``[d]isputes concerning unit scope, voter eligibility and supervisory
                status will normally be litigated and resolved by the Region Director
                before an election is directed.'' At the same time, the majority also
                expressly provides that parties can agree to defer eligibility
                questions (section 102.64(a)) and that regional directors need not
                always decide such matters even if they are litigated provided the
                directors adhere to the general pre 2014 practice of deferring ``up to
                10% of the proposed unit.'' Thus, the majority characterizes its
                decision as a return to the pre-2014 final rule status quo.\212\
                ---------------------------------------------------------------------------
                 \212\ Actually, the majority misrepresents the status quo that
                existed prior to the 2014 rule. As the rule explained, Board caselaw
                permitted more than 10% of the unit to be deferred in contested
                cases. 79 FR 74425; see also 79 FR 7331 & fn.54.
                ---------------------------------------------------------------------------
                 The majority offers no reasoned explanation for why it changes the
                2014 rule amendments to sections 102.64 and 102.66. The majority
                certainly cannot claim that the 2014 rule provisions were contrary to
                the Act (or the Constitution). As shown, the express statutory purpose
                of the pre-election hearing set forth in Section 9(c)(1) of the Act is
                to determine whether a question of representation exists. The 2014
                amendments to Sec. Sec. 102.64(a) and 102.66(a) were entirely
                consistent with Section 9(c) because ``both permit[ted] parties to
                introduce evidence at the pre-election hearing that is relevant to
                whether a question of representation exists. Indeed, the [2014]
                amendment to Sec. 102.66(a) expressly vest[ed] parties with a right to
                present evidence of the significant facts ``that support the party's
                contentions and are relevant to the existence of a question of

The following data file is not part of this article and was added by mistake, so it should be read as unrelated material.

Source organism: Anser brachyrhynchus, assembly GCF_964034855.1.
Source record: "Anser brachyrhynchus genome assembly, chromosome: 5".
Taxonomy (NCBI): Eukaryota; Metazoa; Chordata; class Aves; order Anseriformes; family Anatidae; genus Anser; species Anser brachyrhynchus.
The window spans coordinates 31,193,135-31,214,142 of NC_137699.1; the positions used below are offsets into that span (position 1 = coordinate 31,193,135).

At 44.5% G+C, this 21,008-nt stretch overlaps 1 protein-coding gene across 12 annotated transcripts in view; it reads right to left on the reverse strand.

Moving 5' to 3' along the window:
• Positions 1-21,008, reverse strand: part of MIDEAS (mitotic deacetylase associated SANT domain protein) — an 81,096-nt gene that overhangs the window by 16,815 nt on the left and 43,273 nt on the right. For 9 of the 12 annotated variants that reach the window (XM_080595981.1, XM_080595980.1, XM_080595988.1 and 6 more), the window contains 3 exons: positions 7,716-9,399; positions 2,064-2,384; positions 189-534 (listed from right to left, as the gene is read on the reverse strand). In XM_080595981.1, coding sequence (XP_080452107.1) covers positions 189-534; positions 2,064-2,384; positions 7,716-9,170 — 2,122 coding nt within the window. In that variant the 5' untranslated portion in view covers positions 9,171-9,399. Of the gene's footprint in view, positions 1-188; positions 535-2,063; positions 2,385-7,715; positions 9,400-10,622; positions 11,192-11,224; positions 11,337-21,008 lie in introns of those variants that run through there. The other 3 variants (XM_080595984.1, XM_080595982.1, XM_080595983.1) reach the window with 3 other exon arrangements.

representation.'' Nothing in Section 9(c) or any other section of the
                Act requires the Board to permit parties to introduce evidence at a
                pre-election hearing that is not relevant to whether a question of
                representation exists.'' 79 FR 74385. It is thus not surprising that
                every court to have considered the matter has rejected the claim that
                the statute entitles parties to litigate at the pre-election hearing
                (and requires the Board to decide prior to the election), all
                individual eligibility or unit inclusion issues. See UPS v. NLRB, 921
                F.3d at 257; ABC of Texas v. NLRB, 826 F.3d at 222-223, affirming ABC
                of Texas v. NLRB, 2015 WL 3609116 at * 7, *14-*16; Chamber v. NLRB, 118
                F.Supp.3d at 195-203.
                 The majority does not claim that the amendments caused
                administrative problems or failed to accomplish their objectives.
                Indeed, the Board's regional directors have not requested these
                changes, despite the Board specifically
                [[Page 69575]]
                soliciting their opinions. In fact, the regional directors have
                reported that the amendments have ``worked well in reducing the amount
                of unnecessary pre-election litigation.'' RDs' Response to 2017 RFI
                p.3.
                 Instead, according to the majority, its amendment represents a
                better balance of the interests in the expeditious processing of
                questions of representation with certainty, finality, and efficiency;
                fair, and accurate voting and transparency; and uniformity. The
                majority insists that its amendment promotes certainty, finality, and
                efficiency because conducting an election in which individuals vote
                subject to challenge may result in determinative challenges or the
                filing of post-election objections, which will require post-election
                litigation to definitely resolve the outcome of the election.
                 But in keeping with their pattern of pontification without
                producing anything in support, my colleagues fail to analyze or cite
                any evidence that the 2014 rule's benefits of avoiding unnecessary